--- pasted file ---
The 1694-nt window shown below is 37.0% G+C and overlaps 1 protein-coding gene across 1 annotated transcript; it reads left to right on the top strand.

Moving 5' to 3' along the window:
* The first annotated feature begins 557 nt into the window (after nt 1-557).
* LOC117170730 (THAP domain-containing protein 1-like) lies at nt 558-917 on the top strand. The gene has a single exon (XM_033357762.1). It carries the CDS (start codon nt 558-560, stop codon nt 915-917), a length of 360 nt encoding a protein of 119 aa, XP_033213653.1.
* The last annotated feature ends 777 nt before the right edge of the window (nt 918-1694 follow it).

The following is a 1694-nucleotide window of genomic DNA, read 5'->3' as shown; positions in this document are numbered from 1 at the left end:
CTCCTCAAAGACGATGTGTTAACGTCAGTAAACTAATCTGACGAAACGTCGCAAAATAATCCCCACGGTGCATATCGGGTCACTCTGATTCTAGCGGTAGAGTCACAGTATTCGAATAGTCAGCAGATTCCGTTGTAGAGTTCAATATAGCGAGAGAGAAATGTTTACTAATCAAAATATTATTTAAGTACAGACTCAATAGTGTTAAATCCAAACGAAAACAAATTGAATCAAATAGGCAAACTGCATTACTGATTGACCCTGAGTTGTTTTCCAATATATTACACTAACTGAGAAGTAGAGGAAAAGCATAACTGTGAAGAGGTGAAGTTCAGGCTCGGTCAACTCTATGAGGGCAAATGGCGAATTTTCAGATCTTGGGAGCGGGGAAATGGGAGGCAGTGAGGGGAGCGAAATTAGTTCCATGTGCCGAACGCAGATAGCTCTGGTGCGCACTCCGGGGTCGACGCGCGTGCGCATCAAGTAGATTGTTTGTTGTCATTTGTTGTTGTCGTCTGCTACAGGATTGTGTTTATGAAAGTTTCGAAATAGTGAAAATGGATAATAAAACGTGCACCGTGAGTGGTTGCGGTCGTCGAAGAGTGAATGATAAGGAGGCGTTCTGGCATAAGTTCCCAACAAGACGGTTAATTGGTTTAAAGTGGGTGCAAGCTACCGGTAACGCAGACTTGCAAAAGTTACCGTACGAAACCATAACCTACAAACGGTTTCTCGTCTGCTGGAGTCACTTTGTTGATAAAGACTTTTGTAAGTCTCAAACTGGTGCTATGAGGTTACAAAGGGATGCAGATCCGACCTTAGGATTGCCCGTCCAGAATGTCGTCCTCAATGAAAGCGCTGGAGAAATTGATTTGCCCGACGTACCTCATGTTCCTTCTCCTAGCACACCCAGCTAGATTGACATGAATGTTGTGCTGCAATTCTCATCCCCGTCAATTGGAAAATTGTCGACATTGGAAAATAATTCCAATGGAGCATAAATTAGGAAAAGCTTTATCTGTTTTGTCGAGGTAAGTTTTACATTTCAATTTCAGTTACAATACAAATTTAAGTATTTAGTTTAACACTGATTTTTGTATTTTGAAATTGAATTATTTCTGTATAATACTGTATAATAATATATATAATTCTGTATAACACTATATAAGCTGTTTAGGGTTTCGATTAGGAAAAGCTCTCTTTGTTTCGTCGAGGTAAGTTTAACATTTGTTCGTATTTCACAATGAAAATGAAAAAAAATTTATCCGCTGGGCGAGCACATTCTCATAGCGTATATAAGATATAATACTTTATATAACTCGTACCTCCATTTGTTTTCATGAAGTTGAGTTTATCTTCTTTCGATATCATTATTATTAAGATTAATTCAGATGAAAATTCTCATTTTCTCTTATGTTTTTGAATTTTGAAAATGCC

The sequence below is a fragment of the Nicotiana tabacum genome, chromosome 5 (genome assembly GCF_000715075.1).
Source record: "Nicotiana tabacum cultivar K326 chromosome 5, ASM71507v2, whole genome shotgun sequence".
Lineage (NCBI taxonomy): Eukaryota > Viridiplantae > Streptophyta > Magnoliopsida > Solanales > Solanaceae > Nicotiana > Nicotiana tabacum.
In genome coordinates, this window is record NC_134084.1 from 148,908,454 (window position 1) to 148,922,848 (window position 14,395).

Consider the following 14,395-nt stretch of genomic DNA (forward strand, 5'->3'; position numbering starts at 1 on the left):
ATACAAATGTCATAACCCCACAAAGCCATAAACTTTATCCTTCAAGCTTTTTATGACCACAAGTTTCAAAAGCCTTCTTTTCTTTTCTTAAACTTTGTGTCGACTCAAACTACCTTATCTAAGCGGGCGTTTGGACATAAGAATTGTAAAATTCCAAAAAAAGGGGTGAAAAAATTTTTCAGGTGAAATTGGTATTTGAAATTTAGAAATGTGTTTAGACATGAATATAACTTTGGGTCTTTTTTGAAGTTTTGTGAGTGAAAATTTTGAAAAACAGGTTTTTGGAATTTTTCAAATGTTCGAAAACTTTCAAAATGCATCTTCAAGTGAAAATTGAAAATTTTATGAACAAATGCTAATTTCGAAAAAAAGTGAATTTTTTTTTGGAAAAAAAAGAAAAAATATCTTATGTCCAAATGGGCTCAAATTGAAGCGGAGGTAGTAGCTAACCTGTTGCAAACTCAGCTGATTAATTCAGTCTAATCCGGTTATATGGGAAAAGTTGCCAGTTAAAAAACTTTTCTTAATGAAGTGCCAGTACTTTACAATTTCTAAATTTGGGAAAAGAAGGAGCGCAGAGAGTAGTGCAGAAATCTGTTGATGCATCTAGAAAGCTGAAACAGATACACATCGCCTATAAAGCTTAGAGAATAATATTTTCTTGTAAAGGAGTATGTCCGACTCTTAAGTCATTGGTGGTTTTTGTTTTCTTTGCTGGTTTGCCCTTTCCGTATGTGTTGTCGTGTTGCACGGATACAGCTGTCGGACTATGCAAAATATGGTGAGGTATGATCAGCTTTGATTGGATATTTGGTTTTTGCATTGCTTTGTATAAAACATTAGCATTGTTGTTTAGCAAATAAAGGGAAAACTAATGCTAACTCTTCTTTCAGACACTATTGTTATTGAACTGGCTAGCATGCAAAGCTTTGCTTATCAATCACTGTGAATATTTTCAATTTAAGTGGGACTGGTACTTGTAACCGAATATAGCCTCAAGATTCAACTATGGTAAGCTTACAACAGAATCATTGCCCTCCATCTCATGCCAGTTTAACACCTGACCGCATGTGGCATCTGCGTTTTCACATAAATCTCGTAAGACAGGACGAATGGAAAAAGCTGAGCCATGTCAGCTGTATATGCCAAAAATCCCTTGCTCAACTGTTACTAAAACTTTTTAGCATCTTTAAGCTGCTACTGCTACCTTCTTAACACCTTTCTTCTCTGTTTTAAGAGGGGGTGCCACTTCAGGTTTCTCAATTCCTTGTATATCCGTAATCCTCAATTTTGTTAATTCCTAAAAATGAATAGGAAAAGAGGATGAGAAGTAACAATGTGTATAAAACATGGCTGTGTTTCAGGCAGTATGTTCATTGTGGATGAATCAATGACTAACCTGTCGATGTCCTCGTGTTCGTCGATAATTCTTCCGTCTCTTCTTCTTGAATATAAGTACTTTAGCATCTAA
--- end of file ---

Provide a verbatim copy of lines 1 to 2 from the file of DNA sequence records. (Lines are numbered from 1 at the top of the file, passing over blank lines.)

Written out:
The 1694-nt window shown below is 37.0% G+C and overlaps 1 protein-coding gene across 1 annotated transcript; it reads left to right on the top strand.

Moving 5' to 3' along the window: